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10 responses to "Sherman’s March to the Sea"

10 thoughts on “Sherman’s March to the Sea”

  1. To end the war the destruction seems inevitable. Still destruction of cities and suffering of people is painful even to read and watch movie Gone with the wind. World was never with out war and destruction. Hopefully peaceful times that we are enjoying now will last long.

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  2. Part of US History that I started to learn about at a young age. My Great Grandfather, my Mother’s Grandfather, who she knew as a young child, was in the Union Army. I do not believe he carried a weapon as he served as a medic. All of that side of the family was from Massachusetts and he shared with my Mother’s oldest Brother that he found New Orleans unbearable in the Summer heat. It is understandable the ill feelings that the South harbored towards Sherman but his mission was to bring the South to its’ knees and that is what he did.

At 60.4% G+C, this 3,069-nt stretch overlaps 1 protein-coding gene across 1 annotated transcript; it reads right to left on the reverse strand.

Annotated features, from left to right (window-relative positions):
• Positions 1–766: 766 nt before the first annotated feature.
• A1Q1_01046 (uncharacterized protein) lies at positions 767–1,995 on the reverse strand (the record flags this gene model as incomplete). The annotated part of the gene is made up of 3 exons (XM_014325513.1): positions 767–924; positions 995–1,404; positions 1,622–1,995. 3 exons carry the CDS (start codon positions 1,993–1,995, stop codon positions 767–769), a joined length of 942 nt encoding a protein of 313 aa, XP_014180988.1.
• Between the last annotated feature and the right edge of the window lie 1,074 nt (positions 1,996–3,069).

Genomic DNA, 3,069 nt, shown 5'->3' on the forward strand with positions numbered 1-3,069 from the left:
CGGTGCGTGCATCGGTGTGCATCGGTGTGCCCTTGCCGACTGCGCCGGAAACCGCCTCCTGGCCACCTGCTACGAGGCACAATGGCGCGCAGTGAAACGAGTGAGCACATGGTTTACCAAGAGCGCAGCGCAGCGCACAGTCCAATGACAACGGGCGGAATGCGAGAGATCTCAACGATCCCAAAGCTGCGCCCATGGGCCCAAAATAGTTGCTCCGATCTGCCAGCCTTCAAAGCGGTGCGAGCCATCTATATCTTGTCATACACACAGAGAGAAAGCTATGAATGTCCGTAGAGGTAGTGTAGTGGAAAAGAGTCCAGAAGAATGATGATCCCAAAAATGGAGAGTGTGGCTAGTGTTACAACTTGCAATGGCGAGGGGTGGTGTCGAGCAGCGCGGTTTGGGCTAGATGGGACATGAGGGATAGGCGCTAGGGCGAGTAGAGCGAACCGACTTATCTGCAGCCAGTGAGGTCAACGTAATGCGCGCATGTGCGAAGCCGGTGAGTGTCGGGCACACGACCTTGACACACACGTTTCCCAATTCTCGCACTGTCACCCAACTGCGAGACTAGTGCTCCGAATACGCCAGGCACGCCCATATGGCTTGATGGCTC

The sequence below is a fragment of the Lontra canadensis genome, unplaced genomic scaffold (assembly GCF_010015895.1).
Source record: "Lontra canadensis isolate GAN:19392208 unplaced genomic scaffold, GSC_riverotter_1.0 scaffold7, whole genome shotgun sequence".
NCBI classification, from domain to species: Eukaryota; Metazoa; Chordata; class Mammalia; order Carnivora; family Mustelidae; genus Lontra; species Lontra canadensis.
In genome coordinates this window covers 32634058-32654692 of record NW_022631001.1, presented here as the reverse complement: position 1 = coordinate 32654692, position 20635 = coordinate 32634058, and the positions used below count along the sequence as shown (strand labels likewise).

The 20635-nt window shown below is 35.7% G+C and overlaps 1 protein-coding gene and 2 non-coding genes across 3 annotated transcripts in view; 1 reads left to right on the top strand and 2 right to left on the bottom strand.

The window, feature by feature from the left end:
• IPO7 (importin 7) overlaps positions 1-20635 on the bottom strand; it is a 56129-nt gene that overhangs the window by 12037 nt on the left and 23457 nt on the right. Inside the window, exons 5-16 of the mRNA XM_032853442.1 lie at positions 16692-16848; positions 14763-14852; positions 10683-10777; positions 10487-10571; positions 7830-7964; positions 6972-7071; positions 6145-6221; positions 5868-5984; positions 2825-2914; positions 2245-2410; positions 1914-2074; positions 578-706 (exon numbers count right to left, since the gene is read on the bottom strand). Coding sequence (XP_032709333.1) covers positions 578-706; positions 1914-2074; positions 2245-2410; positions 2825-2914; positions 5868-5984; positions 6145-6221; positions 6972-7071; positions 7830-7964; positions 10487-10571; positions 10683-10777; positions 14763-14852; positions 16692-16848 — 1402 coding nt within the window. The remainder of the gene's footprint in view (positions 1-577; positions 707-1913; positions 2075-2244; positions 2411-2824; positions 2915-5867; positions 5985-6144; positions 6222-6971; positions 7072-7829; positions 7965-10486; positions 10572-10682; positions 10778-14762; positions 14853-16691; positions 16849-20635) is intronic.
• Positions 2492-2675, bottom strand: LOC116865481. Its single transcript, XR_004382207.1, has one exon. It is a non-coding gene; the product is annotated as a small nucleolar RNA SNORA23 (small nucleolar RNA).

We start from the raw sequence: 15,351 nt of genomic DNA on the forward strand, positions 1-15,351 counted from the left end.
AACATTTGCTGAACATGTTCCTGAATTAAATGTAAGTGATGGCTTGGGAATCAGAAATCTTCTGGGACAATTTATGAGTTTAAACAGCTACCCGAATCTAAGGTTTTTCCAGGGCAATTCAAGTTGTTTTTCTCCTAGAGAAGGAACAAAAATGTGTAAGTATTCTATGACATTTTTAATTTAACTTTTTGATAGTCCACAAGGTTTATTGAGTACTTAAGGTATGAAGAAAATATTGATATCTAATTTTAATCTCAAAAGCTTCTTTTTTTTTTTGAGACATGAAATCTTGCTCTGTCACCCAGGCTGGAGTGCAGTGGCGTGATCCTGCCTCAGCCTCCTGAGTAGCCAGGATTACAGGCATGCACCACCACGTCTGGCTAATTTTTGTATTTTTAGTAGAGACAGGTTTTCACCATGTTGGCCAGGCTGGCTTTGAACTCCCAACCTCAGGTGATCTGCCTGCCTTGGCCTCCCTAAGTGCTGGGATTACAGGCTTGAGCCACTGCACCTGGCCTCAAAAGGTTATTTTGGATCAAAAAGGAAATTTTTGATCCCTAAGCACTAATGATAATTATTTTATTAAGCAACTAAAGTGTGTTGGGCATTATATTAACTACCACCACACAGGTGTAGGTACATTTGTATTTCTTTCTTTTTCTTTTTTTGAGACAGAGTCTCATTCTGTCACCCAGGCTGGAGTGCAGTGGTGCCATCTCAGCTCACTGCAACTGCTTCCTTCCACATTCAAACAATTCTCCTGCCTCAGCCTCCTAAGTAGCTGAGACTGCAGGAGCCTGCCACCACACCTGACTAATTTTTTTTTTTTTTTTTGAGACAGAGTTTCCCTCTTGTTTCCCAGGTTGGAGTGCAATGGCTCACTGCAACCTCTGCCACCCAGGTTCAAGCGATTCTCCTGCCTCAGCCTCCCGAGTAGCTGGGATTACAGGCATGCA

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  3. Sherman said that if you are serious, REALLY SERIOUS about stopping a war, then you should attack the civilians because they support the war effort. That’s what Truman did with the atomic bombs because Hiroshima and Nagasaki were supplying their war effort.